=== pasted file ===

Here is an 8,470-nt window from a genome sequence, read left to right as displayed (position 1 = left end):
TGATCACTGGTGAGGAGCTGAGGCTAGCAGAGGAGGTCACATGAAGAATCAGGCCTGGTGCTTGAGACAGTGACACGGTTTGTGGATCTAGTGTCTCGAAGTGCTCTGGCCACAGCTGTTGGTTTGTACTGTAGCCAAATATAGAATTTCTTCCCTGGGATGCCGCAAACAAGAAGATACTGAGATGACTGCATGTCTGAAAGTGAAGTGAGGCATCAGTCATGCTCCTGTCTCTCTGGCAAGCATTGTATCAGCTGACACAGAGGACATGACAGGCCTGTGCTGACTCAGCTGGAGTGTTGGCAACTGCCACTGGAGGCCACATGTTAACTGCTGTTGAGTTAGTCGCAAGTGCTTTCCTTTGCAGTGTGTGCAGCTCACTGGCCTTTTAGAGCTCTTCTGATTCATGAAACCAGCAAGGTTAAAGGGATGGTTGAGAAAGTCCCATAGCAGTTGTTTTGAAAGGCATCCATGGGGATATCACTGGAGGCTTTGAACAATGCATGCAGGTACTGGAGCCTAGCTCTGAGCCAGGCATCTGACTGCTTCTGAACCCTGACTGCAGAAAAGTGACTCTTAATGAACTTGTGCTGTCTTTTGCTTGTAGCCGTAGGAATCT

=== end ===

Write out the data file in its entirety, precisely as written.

Here is an 8,470-nt window from a genome sequence, read left to right as displayed (position 1 = left end):
TGATCACTGGTGAGGAGCTGAGGCTAGCAGAGGAGGTCACATGAAGAATCAGGCCTGGTGCTTGAGACAGTGACACGGTTTGTGGATCTAGTGTCTCGAAGTGCTCTGGCCACAGCTGTTGGTTTGTACTGTAGCCAAATATAGAATTTCTTCCCTGGGATGCCGCAAACAAGAAGATACTGAGATGACTGCATGTCTGAAAGTGAAGTGAGGCATCAGTCATGCTCCTGTCTCTCTGGCAAGCATTGTATCAGCTGACACAGAGGACATGACAGGCCTGTGCTGACTCAGCTGGAGTGTTGGCAACTGCCACTGGAGGCCACATGTTAACTGCTGTTGAGTTAGTCGCAAGTGCTTTCCTTTGCAGTGTGTGCAGCTCACTGGCCTTTTAGAGCTCTTCTGATTCATGAAACCAGCAAGGTTAAAGGGATGGTTGAGAAAGTCCCATAGCAGTTGTTTTGAAAGGCATCCATGGGGATATCACTGGAGGCTTTGAACAATGCATGCAGGTACTGGAGCCTAGCTCTGAGCCAGGCATCTGACTGCTTCTGAACCCTGACTGCAGAAAAGTGACTCTTAATGAACTTGTGCTGTCTTTTGCTTGTAGCCGTAGGAATCT